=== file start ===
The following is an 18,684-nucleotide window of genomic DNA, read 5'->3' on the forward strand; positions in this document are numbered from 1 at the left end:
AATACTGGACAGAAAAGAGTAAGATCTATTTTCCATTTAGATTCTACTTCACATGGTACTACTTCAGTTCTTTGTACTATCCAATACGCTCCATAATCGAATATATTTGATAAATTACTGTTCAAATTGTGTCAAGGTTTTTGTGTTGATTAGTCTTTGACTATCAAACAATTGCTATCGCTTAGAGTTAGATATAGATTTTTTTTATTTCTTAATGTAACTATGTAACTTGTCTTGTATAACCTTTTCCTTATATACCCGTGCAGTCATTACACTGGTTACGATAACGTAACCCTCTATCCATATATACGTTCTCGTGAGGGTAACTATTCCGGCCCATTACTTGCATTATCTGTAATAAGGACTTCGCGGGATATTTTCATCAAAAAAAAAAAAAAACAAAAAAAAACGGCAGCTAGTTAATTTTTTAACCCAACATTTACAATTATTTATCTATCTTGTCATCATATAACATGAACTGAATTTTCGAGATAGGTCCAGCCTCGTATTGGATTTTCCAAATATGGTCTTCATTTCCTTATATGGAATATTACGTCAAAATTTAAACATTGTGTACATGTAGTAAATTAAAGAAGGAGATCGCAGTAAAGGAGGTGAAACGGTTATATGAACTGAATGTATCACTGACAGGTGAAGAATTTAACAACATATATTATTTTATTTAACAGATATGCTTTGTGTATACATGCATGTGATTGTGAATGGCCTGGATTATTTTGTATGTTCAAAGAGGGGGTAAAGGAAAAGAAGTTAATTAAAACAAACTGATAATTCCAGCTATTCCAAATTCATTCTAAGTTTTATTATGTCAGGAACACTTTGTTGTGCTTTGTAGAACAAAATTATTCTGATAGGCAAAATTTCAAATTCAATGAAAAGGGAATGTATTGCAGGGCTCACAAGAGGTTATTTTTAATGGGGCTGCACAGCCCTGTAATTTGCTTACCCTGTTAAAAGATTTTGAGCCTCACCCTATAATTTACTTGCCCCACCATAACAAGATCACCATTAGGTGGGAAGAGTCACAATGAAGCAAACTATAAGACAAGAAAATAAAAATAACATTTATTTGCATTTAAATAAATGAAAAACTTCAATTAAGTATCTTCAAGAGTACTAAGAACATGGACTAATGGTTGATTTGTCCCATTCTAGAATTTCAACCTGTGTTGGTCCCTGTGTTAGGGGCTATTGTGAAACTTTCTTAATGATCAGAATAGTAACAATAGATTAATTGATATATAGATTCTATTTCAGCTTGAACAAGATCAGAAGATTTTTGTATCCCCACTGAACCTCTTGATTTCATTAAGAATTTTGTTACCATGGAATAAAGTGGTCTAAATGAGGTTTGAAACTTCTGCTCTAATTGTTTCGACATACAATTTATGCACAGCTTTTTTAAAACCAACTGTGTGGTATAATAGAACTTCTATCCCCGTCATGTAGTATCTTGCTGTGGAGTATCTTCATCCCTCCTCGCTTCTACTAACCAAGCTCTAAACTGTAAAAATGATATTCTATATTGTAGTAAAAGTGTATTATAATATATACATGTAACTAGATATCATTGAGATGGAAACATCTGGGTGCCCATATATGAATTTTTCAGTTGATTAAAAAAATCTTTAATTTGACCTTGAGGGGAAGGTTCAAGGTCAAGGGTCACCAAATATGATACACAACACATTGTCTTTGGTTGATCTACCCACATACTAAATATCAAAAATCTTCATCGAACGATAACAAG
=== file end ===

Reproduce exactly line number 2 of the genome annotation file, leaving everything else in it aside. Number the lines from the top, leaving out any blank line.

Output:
AATACTGGACAGAAAAGAGTAAGATCTATTTTCCATTTAGATTCTACTTCACATGGTACTACTTCAGTTCTTTGTACTATCCAATACGCTCCATAATCGAATATATTTGATAAATTACTGTTCAAATTGTGTCAAGGTTTTTGTGTTGATTAGTCTTTGACTATCAAACAATTGCTATCGCTTAGAGTTAGATATAGATTTTTTTTATTTCTTAATGTAACTATGTAACTTGTCTTGTATAACCTTTTCCTTATATACCCGTGCAGTCATTACACTGGTTACGATAACGTAACCCTCTATCCATATATACGTTCTCGTGAGGGTAACTATTCCGGCCCATTACTTGCATTATCTGTAATAAGGACTTCGCGGGATATTTTCATCAAAAAAAAAAAAAAACAAAAAAAAACGGCAGCTAGTTAATTTTTTAACCCAACATTTACAATTATTTATCTATCTTGTCATCATATAACATGAACTGAATTTTCGAGATAGGTCCAGCCTCGTATTGGATTTTCCAAATATGGTCTTCATTTCCTTATATGGAATATTACGTCAAAATTTAAACATTGTGTACATGTAGTAAATTAAAGAAGGAGATCGCAGTAAAGGAGGTGAAACGGTTATATGAACTGAATGTATCACTGACAGGTGAAGAATTTAACAACATATATTATTTTATTTAACAGATATGCTTTGTGTATACATGCATGTGATTGTGAATGGCCTGGATTATTTTGTATGTTCAAAGAGGGGGTAAAGGAAAAGAAGTTAATTAAAACAAACTGATAATTCCAGCTATTCCAAATTCATTCTAAGTTTTATTATGTCAGGAACACTTTGTTGTGCTTTGTAGAACAAAATTATTCTGATAGGCAAAATTTCAAATTCAATGAAAAGGGAATGTATTGCAGGGCTCACAAGAGGTTATTTTTAATGGGGCTGCACAGCCCTGTAATTTGCTTACCCTGTTAAAAGATTTTGAGCCTCACCCTATAATTTACTTGCCCCACCATAACAAGATCACCATTAGGTGGGAAGAGTCACAATGAAGCAAACTATAAGACAAGAAAATAAAAATAACATTTATTTGCATTTAAATAAATGAAAAACTTCAATTAAGTATCTTCAAGAGTACTAAGAACATGGACTAATGGTTGATTTGTCCCATTCTAGAATTTCAACCTGTGTTGGTCCCTGTGTTAGGGGCTATTGTGAAACTTTCTTAATGATCAGAATAGTAACAATAGATTAATTGATATATAGATTCTATTTCAGCTTGAACAAGATCAGAAGATTTTTGTATCCCCACTGAACCTCTTGATTTCATTAAGAATTTTGTTACCATGGAATAAAGTGGTCTAAATGAGGTTTGAAACTTCTGCTCTAATTGTTTCGACATACAATTTATGCACAGCTTTTTTAAAACCAACTGTGTGGTATAATAGAACTTCTATCCCCGTCATGTAGTATCTTGCTGTGGAGTATCTTCATCCCTCCTCGCTTCTACTAACCAAGCTCTAAACTGTAAAAATGATATTCTATATTGTAGTAAAAGTGTATTATAATATATACATGTAACTAGATATCATTGAGATGGAAACATCTGGGTGCCCATATATGAATTTTTCAGTTGATTAAAAAAATCTTTAATTTGACCTTGAGGGGAAGGTTCAAGGTCAAGGGTCACCAAATATGATACACAACACATTGTCTTTGGTTGATCTACCCACATACTAAATATCAAAAATCTTCATCGAACGATAACAAG